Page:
Is that a nose in your pocket or are you just happy to see me?

Rin is a bullied young high school student. Tormented by her peers to the point of suicide contemplation, Rin has had enough.

Rin is a bullied young high school student. Tormented by her peers to the point of suicide contemplation, Rin has had enough. At her breaking point, a stranger tells her to enjoy her last day as a human. She finds out what the mysterious messenger means later that night when her father reveals to her his mutation: gremlin-like pink squealing amoebas sprouting from his “hard nipples” and “pecker.” Before Rin can react to the plastic and disgusting image, an oppressive government militia, armed with nose guns, shoots her mother’s head right off and continues to attack the family. At this point, Rin realizes she has inherited a mutation herself. She switches into “Matrix” mode with her robotic claw hand and gives the gun noses a bigger challenge than they anticipated. After the episode, Rin discovers others of her kind and a female trio is established whose primary goal is to kick some serious nose-gun government butt.

“Mutant Girls Squad” is unlike any film you’ve probably ever seen. A gruesome (that’s an understatement) montage accompanies introductory credits, letting viewers know exactly what they are getting into. A man’s head is sliced bilaterally, another’s explodes, and brains are thrown in every direction, including toward the camera’s lens. The film combines melodramatic Kung Fu fighting and Japanese-style horror with a new age twist. The result is a shocking, hilarious and disturbing action-packed message on government repression.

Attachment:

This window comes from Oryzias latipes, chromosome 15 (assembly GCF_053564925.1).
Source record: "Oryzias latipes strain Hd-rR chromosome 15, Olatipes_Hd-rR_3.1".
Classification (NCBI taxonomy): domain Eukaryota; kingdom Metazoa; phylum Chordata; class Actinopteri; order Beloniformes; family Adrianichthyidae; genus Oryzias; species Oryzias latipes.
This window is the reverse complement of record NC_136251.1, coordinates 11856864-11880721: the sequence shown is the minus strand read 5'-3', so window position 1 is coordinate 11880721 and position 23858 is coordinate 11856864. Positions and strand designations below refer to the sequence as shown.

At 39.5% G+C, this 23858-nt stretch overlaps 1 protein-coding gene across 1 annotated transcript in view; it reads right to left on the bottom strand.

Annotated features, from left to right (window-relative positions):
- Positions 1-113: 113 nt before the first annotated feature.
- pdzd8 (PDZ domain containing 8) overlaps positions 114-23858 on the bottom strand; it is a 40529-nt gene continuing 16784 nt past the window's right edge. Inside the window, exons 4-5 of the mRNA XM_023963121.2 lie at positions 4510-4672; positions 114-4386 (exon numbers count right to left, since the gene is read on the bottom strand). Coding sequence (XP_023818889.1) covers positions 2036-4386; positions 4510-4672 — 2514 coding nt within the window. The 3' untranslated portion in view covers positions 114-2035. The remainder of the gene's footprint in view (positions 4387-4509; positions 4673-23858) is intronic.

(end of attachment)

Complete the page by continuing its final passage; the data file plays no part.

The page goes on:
On the one hand, directors Noboru Iguchi Yoshihiro Nishimura and Tak Sakaguchi create a lighthearted film through over-the-top fight scenes and comic book narrative and style. Contrarily, some scenes of the film reference serious topics depicted through sincere cinematography. When Rin contemplates slitting her wrists, the mood is completely serious. Shortly thereafter, it reverts to a comic style as Rin fantastically breaks the shackles of a hospital bed in a fit of short-lived and unexpected super human power. “Mutant Girls Squad” shifts between these two themes, heightening the element of surprise. The two perspectives shed light on the way oppressive tactics of the nose-gun government, a metaphor to any authority, can be viewed. Resent the tactics with grim seriousness or laugh in the face of their horrifying ridiculousness. In this way, the playful storyline parallels the struggles of the underrepresented, and in its own bloody manner, encourages something of a revolution. 

The film must be praised for its ability to unite disparate genres into a single cohesive flowing form. Because of this diversity, “Mutant Girls Squad” will keep you watching whether you like it or not, guaranteed. There is a shock around every corner, whether it is a Kung Fu kick or an exploding head. Its outrageous plot twists and over-the-top blood spurting is both disturbing and brilliant. That said, the film is not for everyone. It is certainly not for young kids, despite the comic book setup and appeal. However, if you’re not queasy or five years old, “Mutant Girls Squad” is undoubtedly a work of art worth seeing, particularly in theaters. The unconventional everything of “Mutant Girls Squad” will create an unforgettable, unique and gripping storyline that stretches creative boundaries and leaves viewers with a new, fresh perspective. ?